Sunday, May 8, 2011

Meat me downstairs

proid duck
You descend slowly into the dampness of the basement, the creak of the stairs beneath your feet giving way to the crunch of gravel. You are enveloped by darkness and the palpable sense that you are not alone. There, to the left; a small crack bleeds a sick glow into the black. Behind it, you feel a presence. "Is someone there?" you call, but no voice answers. You move closer as cobwebs brush your face like a dead lover's caress. Hours - or is it days? - seem to pass as you draw closer to the light. A trembling hand finds the edge where the light leaks out; a push and a door swings open and you gasp at the twin shapes that hang bound and shrouded in the middle of the room. And from the corner behind you, a dry voice is heard...
"The cure...the cure..."
You turn as the light vanishes and the voice speaks again.
This little horror story comes to you courtesy of a little project I mentioned last month. I've joined forces with our friend Leila to make our own charcuterie, starting with easy (on paper, at least) duck prosciutto. The basement above is hers (though I may have exaggerated some of the more nightmarish aspects for effect) and it includes a cold room that we're pretty sure had previously been used to cure meat at some point in its 100-year or so history (that, or once belonged to a serial killer).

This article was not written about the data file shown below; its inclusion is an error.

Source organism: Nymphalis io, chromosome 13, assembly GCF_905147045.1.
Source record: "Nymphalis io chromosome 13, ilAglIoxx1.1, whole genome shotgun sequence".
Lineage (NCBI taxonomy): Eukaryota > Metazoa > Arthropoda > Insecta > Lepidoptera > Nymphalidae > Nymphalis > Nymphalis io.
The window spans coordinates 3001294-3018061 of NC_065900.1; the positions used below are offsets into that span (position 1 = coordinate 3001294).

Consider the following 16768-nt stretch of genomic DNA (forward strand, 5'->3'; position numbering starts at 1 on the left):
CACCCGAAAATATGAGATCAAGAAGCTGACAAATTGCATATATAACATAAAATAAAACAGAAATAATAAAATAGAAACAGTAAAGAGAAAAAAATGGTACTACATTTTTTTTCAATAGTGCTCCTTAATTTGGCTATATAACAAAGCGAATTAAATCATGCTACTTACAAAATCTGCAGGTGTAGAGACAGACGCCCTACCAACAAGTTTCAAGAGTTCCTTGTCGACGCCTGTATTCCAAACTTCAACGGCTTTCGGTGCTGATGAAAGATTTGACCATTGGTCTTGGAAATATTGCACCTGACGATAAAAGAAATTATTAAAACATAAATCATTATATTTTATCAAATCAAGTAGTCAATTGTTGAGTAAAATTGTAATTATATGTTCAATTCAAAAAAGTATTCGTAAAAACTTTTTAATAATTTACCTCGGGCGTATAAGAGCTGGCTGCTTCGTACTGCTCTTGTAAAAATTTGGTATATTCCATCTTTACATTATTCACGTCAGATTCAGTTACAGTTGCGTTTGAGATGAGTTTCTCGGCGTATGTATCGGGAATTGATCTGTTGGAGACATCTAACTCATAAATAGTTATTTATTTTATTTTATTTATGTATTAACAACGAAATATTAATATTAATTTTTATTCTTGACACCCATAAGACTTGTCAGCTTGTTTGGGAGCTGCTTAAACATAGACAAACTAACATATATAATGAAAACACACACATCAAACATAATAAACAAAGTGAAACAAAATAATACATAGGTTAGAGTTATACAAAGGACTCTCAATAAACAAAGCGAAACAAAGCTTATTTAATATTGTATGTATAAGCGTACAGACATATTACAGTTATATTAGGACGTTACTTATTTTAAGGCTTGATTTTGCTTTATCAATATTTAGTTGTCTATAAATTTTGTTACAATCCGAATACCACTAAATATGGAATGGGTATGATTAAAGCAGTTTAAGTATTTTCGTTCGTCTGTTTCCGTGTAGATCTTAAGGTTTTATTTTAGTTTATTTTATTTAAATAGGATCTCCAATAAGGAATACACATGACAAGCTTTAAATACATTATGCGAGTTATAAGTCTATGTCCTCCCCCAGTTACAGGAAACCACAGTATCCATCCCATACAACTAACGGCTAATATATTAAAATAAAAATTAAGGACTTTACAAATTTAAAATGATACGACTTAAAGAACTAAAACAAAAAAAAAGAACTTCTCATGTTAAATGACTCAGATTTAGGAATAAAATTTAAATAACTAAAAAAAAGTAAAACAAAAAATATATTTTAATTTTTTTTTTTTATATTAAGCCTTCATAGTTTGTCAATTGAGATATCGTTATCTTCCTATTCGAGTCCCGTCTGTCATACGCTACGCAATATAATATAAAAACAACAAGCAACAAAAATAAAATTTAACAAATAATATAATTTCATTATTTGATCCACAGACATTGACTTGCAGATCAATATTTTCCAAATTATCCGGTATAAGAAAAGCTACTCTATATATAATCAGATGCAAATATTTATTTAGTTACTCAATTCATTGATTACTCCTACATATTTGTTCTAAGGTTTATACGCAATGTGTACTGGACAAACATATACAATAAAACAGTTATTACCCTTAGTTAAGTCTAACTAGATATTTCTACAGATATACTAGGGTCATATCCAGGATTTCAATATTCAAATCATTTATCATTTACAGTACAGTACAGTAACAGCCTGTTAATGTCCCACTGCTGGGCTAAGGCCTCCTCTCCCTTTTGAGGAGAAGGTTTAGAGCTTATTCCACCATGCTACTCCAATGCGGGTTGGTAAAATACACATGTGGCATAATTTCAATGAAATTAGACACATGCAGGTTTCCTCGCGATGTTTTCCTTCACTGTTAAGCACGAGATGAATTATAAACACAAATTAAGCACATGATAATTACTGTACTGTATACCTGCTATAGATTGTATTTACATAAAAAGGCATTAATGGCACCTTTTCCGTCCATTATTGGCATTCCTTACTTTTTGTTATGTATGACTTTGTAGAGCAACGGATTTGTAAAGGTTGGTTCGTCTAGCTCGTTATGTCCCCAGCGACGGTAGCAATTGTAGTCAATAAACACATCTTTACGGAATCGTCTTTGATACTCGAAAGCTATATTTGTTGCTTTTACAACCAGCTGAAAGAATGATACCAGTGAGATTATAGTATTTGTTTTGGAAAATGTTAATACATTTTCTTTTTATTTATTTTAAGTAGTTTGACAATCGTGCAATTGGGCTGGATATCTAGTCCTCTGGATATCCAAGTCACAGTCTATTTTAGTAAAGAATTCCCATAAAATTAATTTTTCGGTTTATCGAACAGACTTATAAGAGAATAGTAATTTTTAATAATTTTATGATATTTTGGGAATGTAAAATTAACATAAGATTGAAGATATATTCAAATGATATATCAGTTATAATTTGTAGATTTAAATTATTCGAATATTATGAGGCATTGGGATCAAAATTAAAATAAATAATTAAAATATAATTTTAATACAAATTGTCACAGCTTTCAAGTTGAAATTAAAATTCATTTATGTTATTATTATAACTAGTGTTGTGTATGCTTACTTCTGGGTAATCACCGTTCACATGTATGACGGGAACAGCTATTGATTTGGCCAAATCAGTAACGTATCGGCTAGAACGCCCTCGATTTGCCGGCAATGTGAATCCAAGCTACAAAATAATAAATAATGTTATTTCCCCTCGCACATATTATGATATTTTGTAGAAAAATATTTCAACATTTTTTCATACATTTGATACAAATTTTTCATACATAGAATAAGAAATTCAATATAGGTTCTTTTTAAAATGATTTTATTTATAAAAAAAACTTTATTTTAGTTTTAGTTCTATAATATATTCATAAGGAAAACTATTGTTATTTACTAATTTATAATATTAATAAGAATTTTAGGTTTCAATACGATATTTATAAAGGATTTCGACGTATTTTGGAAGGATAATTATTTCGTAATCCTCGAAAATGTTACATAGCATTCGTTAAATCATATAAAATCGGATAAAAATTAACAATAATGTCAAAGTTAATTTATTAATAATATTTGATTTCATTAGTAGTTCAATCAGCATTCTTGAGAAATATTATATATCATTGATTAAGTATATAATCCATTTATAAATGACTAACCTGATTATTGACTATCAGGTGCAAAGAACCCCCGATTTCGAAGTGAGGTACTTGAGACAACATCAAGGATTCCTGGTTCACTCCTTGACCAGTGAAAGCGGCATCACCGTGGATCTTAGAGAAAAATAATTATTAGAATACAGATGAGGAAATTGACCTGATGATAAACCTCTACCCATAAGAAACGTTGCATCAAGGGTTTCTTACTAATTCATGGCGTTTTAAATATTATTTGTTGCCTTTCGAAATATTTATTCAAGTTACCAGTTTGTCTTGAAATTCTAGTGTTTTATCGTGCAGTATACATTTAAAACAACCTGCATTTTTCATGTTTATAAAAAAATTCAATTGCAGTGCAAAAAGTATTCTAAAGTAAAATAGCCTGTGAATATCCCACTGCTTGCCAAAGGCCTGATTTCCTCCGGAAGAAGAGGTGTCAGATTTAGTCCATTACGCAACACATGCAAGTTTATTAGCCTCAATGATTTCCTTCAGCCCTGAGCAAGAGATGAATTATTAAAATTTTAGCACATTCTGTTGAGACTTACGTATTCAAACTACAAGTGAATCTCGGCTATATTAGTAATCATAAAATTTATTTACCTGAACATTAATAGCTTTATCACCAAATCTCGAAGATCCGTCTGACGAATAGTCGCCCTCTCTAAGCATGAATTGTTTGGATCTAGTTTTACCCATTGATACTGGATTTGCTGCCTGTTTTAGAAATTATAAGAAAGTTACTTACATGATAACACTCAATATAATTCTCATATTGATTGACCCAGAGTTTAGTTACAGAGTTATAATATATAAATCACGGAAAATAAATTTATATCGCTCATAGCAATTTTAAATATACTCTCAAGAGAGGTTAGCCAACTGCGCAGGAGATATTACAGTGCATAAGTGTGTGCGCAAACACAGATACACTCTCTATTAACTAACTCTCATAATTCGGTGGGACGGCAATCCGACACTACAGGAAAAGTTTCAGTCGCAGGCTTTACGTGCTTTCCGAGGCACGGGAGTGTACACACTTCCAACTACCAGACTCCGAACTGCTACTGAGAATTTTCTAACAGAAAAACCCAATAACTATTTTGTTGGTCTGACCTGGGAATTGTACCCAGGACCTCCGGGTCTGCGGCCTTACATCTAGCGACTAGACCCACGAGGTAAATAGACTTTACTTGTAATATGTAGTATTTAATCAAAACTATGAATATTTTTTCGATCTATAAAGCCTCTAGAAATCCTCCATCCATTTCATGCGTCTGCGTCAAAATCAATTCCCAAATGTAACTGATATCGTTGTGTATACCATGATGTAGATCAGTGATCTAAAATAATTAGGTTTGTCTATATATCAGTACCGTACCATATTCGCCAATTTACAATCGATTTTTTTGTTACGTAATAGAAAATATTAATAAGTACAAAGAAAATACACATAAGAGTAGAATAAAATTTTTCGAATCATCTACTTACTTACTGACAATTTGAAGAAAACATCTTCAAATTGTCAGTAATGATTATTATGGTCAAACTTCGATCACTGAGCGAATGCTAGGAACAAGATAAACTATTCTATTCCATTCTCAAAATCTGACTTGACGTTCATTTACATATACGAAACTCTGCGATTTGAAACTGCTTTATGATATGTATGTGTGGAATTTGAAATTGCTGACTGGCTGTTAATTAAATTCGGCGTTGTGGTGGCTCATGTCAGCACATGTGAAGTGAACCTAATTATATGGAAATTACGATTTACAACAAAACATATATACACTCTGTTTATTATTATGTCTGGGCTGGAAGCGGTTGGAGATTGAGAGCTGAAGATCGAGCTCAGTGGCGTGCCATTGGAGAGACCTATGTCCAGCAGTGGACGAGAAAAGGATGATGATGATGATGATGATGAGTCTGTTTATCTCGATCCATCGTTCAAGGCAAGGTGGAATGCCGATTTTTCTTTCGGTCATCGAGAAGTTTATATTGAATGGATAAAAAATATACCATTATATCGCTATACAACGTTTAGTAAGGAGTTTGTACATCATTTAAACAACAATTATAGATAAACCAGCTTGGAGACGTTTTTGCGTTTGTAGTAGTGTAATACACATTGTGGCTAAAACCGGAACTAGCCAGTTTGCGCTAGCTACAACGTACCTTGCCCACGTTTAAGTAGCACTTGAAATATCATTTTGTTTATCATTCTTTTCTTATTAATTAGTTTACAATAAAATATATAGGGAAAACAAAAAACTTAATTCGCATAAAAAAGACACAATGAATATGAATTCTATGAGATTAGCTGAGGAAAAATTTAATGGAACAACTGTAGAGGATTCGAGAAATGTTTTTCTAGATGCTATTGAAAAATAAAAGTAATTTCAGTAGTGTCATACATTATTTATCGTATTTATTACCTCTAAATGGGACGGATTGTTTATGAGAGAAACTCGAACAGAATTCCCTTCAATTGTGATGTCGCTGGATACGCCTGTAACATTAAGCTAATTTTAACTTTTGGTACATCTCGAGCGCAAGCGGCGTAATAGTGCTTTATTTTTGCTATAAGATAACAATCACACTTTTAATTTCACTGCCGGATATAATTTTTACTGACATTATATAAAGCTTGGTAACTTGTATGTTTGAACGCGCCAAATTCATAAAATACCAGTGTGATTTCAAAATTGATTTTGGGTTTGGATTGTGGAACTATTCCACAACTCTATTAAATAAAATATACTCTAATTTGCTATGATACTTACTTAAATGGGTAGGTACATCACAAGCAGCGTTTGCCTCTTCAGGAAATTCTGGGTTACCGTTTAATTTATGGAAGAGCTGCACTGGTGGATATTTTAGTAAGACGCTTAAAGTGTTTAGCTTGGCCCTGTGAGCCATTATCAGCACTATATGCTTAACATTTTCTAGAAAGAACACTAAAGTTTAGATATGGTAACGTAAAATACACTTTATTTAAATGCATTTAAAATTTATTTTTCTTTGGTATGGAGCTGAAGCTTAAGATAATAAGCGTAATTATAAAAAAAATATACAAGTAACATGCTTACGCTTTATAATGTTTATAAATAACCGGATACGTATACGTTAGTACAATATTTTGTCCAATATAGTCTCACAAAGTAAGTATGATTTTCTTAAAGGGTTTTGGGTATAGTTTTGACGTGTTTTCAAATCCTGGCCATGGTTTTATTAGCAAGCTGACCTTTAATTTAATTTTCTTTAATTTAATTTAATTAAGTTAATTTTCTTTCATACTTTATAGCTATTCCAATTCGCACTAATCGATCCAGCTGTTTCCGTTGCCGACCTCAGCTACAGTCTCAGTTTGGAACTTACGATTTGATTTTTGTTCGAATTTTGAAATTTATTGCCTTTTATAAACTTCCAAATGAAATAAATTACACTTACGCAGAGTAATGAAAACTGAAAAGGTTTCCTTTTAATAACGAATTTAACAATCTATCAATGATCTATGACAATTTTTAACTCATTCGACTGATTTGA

Here's the ingredients we're working with:
  • One pound of skin on duck breast.
  • A whole crapload of salt.
  • Some cheesecloth and twine.
  • One dank, but not too dank, basement.
  • A dash of hope that we don't get botulism.
Our guides through this process are "Charcuterie" by Michael Ruhlman and the informative/terrifying Wrightfood blog (the guy seems like he knows his stuff, but he makes it seem pretty intimidating and dangerous).

Leg one started this week with the purchase of the meat and covering the pieces with salt to cure for 24 hours.

Duck salt1

Next, we rinsed 'em, dried 'em, wrapped 'em in cheesecloth and hung them down in the basement. And there they will stay for the next few days until they're all ready to eat. If we can keep these things from getting eaten by spiders or mold or giving us some fatal dose of food poisoning, this horror story may have a happy ending after all.

Duck hang1

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